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Prioritizing Sustainability into Daily Decisions

Simple steps to keep sustainability at the forefront of your lab

James Leatherman

James Leatherman is a research associate/ lab manager at the Johns Hopkins University School of Medicine Oncology Cancer Immunology/GI Clinical Research. He has focused on breast and GI cancers vaccines...

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When planning for lab sustainability, the first step needs to be acknowledging you and your team’s capacity. You don’t have to tackle every issue at once, so prioritize what’s most important to your lab. For example, can you tackle recycling, resource management and purchasing, green chemistry, or energy conservation? 

Next, seek the support of superiors and staff. The only way to successfully implement sustainable practices into the lab is to get full buy-in from everyone involved. Finally, look at your research space and see what small change you can make. Once a normal pattern is set and subsequent users are trained, minimal follow-up should be needed.

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Encourage sustainable habits

Take a walk around your lab. Be sure to interact with and include the members and point out common places of waste and failure. For example, if a water faucet leaks, who in your group is the point of contact? Does your staff know how to place a maintenance work order? 

Have a conversation about what needs to go into biohazard waste and what can go into common trash. If you have separate recycling streams with multiple bins, make sure proper signage is located around each bin to minimize contamination.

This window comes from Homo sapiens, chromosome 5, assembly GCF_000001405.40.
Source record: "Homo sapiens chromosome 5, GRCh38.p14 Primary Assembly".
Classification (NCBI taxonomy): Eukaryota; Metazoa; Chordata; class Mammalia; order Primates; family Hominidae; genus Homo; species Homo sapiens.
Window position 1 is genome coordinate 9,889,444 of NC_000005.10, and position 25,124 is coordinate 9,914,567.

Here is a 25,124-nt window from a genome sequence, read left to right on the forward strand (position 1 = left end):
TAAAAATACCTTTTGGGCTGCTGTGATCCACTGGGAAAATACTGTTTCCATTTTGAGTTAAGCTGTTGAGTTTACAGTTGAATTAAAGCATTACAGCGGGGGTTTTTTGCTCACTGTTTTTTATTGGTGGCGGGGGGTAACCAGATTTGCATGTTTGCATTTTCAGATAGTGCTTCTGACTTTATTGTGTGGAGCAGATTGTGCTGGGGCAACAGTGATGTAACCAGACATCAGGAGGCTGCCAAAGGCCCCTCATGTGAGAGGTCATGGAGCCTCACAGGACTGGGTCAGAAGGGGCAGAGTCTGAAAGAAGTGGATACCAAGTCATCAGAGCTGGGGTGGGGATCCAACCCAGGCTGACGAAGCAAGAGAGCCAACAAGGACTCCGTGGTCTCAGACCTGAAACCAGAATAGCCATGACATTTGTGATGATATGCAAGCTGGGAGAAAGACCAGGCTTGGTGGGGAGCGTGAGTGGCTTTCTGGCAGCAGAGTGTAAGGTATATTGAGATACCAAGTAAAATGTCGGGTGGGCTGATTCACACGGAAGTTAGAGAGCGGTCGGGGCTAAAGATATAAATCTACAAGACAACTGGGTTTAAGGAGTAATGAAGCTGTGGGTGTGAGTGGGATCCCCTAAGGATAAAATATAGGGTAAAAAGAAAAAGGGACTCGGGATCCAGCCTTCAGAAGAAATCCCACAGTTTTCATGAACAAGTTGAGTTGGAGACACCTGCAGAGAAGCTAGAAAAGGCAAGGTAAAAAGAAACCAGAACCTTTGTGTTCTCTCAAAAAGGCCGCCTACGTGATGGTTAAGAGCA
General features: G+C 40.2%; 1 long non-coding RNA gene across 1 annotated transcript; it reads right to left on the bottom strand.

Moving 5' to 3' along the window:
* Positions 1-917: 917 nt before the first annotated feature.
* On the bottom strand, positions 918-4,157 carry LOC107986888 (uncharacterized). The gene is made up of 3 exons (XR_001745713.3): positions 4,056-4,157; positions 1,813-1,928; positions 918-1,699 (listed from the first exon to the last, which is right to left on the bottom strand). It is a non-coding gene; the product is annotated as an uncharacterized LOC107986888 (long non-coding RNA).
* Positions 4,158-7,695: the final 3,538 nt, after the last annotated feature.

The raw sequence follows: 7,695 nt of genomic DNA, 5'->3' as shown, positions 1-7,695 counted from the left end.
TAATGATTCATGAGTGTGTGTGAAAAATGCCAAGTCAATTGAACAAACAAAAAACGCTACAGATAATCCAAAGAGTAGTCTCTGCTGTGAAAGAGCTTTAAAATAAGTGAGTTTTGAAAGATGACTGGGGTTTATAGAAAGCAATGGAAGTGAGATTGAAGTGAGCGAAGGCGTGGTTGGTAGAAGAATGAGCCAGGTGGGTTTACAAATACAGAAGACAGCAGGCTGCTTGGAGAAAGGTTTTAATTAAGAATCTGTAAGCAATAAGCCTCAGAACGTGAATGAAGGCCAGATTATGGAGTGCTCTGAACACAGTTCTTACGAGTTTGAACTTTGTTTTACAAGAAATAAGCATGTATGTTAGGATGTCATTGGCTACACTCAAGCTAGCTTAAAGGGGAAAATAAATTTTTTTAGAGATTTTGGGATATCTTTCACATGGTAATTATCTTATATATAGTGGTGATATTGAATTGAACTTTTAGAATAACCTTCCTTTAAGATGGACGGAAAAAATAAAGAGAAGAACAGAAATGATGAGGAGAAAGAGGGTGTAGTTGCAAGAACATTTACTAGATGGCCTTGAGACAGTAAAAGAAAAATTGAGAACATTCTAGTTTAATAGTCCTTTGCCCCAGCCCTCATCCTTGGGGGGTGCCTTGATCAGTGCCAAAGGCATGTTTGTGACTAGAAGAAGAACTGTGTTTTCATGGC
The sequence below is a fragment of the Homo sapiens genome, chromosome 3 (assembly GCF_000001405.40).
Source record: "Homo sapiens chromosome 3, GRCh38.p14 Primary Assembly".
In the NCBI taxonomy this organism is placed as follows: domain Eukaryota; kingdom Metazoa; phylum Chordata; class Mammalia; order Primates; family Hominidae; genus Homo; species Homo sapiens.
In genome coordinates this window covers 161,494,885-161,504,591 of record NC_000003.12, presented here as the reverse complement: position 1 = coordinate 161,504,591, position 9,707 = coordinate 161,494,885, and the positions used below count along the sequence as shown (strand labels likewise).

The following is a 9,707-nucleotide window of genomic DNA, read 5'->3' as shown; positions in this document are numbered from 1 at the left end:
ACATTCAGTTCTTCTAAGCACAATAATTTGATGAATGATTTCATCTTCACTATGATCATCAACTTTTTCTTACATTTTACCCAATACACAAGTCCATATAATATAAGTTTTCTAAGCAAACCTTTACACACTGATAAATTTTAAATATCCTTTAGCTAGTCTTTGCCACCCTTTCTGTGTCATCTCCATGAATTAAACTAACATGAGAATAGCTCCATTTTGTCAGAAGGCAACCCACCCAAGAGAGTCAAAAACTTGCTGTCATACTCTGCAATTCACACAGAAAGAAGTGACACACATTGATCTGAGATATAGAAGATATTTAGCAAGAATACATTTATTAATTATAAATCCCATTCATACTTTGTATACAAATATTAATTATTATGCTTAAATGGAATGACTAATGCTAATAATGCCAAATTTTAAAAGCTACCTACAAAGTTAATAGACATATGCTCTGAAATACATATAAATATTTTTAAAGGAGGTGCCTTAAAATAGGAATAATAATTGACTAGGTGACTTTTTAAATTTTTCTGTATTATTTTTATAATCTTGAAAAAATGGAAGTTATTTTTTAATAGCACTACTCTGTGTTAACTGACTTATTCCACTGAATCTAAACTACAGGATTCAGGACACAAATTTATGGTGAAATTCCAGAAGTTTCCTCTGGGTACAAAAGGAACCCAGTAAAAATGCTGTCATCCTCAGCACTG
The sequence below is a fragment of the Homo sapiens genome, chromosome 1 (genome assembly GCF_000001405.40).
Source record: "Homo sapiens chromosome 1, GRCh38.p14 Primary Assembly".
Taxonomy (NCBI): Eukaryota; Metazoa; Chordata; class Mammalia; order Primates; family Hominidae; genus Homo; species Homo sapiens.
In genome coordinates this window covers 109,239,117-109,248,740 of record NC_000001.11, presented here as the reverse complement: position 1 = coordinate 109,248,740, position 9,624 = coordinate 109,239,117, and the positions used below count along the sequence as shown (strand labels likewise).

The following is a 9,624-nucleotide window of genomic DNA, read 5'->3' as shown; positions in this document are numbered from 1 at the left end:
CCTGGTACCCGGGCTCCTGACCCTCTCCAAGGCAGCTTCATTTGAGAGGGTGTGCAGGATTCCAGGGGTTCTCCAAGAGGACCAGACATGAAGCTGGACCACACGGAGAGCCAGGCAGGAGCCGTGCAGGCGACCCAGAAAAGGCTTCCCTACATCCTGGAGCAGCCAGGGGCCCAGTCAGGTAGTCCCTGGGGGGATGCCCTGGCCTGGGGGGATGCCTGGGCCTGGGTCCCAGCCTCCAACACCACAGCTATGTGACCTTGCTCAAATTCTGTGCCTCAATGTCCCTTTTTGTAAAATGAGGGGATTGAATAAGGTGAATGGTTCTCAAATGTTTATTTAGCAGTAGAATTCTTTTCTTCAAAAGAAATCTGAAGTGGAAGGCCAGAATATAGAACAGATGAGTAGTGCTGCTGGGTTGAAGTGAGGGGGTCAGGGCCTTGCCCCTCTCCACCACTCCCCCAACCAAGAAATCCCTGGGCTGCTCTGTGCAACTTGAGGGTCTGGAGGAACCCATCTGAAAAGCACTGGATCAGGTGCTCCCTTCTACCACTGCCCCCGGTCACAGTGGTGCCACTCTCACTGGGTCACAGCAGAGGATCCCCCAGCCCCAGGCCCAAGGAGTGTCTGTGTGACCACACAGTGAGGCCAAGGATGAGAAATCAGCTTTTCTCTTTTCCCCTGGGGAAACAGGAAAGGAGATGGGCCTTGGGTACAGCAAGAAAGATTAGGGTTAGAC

The only way to successfully implement sustainable practices into the lab is to get full buy-in from everyone involved.

Know your equipment

In our lab, we implemented lab chores that rotate between members each month. Teaching how chemical or biosafety hoods should be cleaned and shut down properly allows for reduced energy usage in the ventilation systems. Scheduling lab members to rotate monthly on equipment checks allows them to recognize when problems arise and preventative maintenance is needed.  Daily or weekly equipment shutdowns also demonstrate to users that not everything needs to stay on all day, every day. Our refrigerated centrifuges, microcentrifuges, ovens, water baths, shakers, and computers all have stickers on them as a reminder to “turn off at night” or “turn off when done.” These types of simple practices can have a big impact on energy conservation and equipment maintenance.  

Evaluate vendors and suppliers

Take time to explore the suppliers of your consumables. One tool we‘ve seen grow in popularity is the ACT Label, which identifies products that meet comprehensive criteria for sustainable manufacturing. Also, selecting suppliers that are closer to your workplace can lower your environmental impact and cut down on transportation costs. You can also seek out suppliers who offset electricity usage with renewable sources or are using recycled materials in their production. Some vendors are now offering recycling of non-biohazard contaminated supplies. We’ve seen offers to recycle nitrile gloves, pipette tip boxes, rigid plastics, glass, aluminum, and chemicals. 

Meet with your vendors and express your interest in greener products. We’ve found that partners are looking to become better stewards, just as we are.